Simply sustaining what he did in his final 22 starts of 2013 would do for a breakout for Doubront. If he takes the next step, the Red Sox could have one of the American League's top starting staffs.

Top Keys to Success

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    Steven Senne/Associated Press

    It all starts with the one thing every team needs: good health.

    The Red Sox didn't survive 2013 unscathed, but they were one of MLB's healthier teams. Per data compiled by Jeff Zimmerman for FanGraphs, Boston was in the middle of the pack in DL days last year.

    But the matter of good health is even more pressing for the Red Sox heading into 2014. It's not unheard of for teams to fall apart a year after winning the World Series. And while the Red Sox are a deep team with a deep farm system, there's surely a limit to how much they can take.

    Beyond health, there's no understating how important it is that the Red Sox find a way to replace the production Drew and Ellsbury gave them last year. According to FanGraphs, they combined for 9.2 WAR.

    Bogaerts could have a big hand in making up for that lost production, but the Red Sox will have issues if neither Bradley nor Sizemore proves to be the answer in center field. If that happens, don't be surprised if the Red Sox dip into their assets to find an answer on the trade market.

    If I had to pick one more big key, it's Big Papi's production in the middle of the lineup. He's been superb with a 161 OPS+ over the last three seasons, but there's still that nagging sense that Ortiz is getting too old to maintain such excellent production. That he hasn't had a good spring doesn't help.

    There's plenty else that needs to go right, of course. But if the Red Sox can stay healthy, offset the losses of Drew and Ellsbury and get more monster production out of Big Papi, they should be alright.

Previewing Red Sox's Opening Series

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    Greg Fiume/Getty Images

    The Red Sox will open their 2014 season in Baltimore. And because the Orioles officially tabbed Wei-Yin Chen as their third starter on Tuesday, the pitching matchups should be:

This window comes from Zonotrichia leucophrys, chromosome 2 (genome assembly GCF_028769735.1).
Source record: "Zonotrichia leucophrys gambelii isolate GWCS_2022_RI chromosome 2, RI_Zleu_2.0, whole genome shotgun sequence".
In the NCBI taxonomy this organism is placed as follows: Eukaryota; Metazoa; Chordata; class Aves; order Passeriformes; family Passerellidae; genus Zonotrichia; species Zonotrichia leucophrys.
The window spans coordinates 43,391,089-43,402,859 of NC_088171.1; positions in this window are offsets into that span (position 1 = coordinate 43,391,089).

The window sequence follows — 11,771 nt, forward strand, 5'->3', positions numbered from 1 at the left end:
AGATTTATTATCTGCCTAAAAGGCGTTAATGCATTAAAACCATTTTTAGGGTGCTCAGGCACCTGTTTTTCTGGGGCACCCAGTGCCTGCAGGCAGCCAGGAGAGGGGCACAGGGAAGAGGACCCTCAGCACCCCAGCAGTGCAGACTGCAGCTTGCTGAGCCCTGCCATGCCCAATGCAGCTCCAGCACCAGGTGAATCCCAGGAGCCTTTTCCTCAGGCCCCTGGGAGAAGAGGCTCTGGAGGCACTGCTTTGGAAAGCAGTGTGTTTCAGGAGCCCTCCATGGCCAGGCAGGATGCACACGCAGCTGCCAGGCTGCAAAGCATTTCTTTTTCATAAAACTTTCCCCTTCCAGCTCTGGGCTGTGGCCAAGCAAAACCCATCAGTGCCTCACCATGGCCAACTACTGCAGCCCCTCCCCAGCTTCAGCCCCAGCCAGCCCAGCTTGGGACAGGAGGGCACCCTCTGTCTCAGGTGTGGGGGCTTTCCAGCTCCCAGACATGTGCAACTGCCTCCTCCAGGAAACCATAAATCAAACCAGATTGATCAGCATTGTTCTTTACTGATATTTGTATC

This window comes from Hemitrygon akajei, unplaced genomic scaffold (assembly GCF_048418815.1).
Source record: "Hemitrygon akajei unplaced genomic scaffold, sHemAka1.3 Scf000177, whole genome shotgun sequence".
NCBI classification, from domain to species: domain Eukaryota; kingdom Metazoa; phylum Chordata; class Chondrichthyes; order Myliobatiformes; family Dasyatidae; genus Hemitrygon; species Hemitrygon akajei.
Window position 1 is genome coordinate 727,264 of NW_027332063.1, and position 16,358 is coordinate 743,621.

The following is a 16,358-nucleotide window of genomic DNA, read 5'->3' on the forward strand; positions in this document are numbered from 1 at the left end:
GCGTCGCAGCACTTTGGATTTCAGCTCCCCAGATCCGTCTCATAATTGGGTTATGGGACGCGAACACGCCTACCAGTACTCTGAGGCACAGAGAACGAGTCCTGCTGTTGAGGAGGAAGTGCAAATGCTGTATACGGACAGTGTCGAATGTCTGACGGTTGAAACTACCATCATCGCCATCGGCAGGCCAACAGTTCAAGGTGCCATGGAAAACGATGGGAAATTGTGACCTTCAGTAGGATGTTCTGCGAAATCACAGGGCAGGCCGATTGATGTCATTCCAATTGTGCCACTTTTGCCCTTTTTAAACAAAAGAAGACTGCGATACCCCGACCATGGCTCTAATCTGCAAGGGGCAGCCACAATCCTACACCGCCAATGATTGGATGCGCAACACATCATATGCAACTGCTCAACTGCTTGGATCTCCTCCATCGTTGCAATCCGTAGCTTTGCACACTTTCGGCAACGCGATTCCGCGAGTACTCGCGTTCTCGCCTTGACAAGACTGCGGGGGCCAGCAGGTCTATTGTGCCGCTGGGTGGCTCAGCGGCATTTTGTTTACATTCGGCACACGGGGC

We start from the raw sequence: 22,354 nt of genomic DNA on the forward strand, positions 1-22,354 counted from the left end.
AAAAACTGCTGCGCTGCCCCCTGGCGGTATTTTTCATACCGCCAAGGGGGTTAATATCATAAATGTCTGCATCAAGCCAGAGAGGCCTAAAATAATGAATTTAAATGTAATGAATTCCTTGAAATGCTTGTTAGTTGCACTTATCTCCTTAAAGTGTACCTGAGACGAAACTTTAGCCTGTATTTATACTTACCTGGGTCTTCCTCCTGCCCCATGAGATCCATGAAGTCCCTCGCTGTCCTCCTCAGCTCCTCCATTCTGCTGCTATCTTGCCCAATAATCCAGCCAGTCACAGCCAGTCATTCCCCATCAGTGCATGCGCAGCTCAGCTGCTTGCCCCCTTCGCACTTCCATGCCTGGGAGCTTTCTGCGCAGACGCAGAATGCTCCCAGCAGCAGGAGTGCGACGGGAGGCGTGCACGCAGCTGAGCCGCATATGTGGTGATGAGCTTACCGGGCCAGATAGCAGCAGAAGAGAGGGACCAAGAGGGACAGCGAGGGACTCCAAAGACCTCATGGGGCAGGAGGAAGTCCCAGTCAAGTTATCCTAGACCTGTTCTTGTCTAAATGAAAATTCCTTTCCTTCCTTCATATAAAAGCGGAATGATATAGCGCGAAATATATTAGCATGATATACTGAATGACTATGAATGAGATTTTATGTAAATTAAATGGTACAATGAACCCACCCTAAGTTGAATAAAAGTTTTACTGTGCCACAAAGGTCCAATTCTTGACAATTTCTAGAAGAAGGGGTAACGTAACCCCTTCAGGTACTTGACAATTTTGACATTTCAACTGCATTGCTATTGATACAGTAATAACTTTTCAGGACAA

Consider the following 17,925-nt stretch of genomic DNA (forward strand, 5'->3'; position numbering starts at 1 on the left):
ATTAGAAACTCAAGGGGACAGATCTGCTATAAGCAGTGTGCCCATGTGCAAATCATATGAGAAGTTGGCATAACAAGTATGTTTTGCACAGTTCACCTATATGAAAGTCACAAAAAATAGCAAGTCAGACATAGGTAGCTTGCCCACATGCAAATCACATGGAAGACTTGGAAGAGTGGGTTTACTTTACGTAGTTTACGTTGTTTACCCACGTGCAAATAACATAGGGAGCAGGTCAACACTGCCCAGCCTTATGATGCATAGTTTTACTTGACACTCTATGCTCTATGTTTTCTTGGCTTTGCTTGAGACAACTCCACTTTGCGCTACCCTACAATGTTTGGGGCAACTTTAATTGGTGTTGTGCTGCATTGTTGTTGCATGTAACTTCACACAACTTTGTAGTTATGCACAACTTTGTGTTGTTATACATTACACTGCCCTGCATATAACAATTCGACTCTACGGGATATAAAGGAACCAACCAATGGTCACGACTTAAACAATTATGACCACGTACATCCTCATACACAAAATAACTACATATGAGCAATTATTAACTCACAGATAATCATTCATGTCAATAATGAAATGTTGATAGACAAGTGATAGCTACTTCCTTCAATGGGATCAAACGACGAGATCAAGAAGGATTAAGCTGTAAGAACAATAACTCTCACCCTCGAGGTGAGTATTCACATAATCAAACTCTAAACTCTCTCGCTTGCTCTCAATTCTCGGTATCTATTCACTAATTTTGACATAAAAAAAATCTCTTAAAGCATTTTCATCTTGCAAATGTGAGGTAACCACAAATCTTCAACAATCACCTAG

• March 31: Jon Lester vs. Chris Tillman (R)
    • April 2: John Lackey vs. Ubaldo Jimenez (R)
    • April 3: Felix Doubront vs. Wei-Yin Chen (L)

    Tillman had a hand in crafting Baltimore's 11-8 record against the Red Sox in 2013, winning three games with a 2.65 ERA against them in six starts. Lester, on the other hand, only had a 4.70 ERA in four starts against Baltimore. Thus, the O's should like the sound of the first matchup.

    Better for the Red Sox is how Jimenez didn't fare so well in his only start against them in 2013, allowing seven earned runs in an inning and a third. Given that Lackey posted a 3.34 ERA against the O's in four starts, the matchup in the second game looks pretty good for the Red Sox.

    Doubront wasn't so good against Baltimore last year, posting a 7.11 ERA against them in three outings. But Chen was slightly worse against Boston, posting a 7.29 ERA in four starts with 33 hits in 21 innings.

    Boston beat up lefty starters in general last year, knocking them around to the tune of a .779 OPS that ranked second in MLB. Guys like Jonny Gomes and David Ross did their part, and you can expect to see them in the lineup for the first time this season against Chen.

    Another thing helping Boston's cause is Manny Machado's injury absence, as O's manager Buck Showalter confirmed this week that the young third baseman won't be ready for Opening Day. After he posted a .915 OPS against them in 2013, the Red Sox won't be missing Machado.

     

2014 Red Sox Season Outlook

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    Bob DeChiara-USA TODAY Sports

    FanGraphs' projections have the Red Sox winning the AL East again in 2014. Baseball Prospectus' projections, however, have them finishing second behind the Tampa Bay Rays.

    The latter sounds like the more plausible scenario to me.

    I don't question whether the Red Sox have the talent to win the division again. Even with their various question marks, they certainly do. Their offense has a strong core of veterans to lean on, and they have a good rotation backed by a deep bullpen.

    But call it a hunch that things just aren't going to go as swimmingly for the Red Sox as they did last year. Weird things tend to happen with World Series winners the following year, and the Red Sox don't play in a division where it'll be easy to survive a trend of weird things.

    Since the Red Sox will still be a good team, though, I'll call it...

    Record: 91-71

    Finish: 2nd in AL East

    Playoffs: Wild Card